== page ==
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Armstrong -

Raposo-Hadley -

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Trauma Care





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The objectives of the present study were to measure and describe the baseline participant needs of a hospital-based violence intervention 1-year pilot program, assess differences in expected hospital revenue based on changes in health insurance coverage resulting from program implementation and discuss the program’s limitations. Methods: Between September 2020 and September 2021 Encompass Omaha enrolled 36 participants. A content analysis of 1199 progress notes detailing points of contact with participants was performed to determine goal status. Goals were categorized and goal status was defined as met, in process, dropped, or participant refusal. Results: The most frequently identified needs were help obtaining short-term disability assistance or completing FMLA paperwork (86.11%), immediate financial aid (86.11%), legal aid (83.33%), access to food (83.3%), and navigating medical issues other than the primary reason for hospitalization (83.33%). Conclusions: Meeting the participants’ short-term needs is critical for maintaining their engagement in the long-term. Further, differences in expected hospital revenue for pilot participants compared with a control group were examined, and this analysis found a reduction in medical and facility costs for program participants. The pilot stage highlighted how complex the needs and treatment of victims of violence are. As the program grows and its staff become more knowledgeable about social work, treatment, and resource access processes, the program will continue to improve.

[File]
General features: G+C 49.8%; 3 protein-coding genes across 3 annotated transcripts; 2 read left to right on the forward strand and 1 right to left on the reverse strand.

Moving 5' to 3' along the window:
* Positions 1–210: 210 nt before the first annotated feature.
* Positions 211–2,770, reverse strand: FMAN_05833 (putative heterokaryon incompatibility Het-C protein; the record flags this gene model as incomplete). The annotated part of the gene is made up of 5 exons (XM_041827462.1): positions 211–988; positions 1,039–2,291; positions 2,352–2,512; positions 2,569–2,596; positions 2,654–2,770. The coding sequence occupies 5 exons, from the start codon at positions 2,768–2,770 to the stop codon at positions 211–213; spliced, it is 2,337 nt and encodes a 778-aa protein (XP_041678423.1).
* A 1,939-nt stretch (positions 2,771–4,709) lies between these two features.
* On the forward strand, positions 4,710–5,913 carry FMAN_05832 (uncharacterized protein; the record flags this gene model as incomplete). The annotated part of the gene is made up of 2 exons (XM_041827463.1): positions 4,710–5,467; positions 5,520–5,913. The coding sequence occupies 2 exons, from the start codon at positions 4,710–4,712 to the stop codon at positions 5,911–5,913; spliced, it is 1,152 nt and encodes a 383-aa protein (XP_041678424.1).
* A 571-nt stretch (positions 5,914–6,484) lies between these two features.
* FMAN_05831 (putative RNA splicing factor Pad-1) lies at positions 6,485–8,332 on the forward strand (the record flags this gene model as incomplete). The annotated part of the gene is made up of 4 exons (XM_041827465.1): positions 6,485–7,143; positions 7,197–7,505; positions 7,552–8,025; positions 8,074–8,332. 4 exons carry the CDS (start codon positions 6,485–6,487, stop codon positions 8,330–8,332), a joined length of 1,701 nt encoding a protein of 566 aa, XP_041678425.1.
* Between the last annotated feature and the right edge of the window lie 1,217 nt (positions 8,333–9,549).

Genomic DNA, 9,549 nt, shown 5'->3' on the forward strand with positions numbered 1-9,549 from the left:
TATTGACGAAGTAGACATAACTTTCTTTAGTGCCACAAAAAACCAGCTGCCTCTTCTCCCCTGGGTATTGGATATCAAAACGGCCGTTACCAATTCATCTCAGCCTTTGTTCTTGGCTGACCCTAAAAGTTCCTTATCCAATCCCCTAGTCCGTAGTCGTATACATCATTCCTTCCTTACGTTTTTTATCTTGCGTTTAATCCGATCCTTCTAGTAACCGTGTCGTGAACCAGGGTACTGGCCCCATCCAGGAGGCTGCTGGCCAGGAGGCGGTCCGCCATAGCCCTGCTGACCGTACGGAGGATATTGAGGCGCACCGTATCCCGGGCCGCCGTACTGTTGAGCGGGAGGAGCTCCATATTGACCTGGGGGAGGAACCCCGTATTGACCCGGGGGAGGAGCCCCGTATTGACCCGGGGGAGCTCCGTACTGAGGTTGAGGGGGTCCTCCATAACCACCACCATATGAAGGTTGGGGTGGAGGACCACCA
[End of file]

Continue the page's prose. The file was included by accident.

This is an Open Access Article. Copyright is held by the authors and holds a CC BY 4.0 license.

This article was published in Trauma Care, volume 2 issue 2.

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Creative Commons Attribution 4.0 License
This work is licensed under a Creative Commons Attribution 4.0 License.

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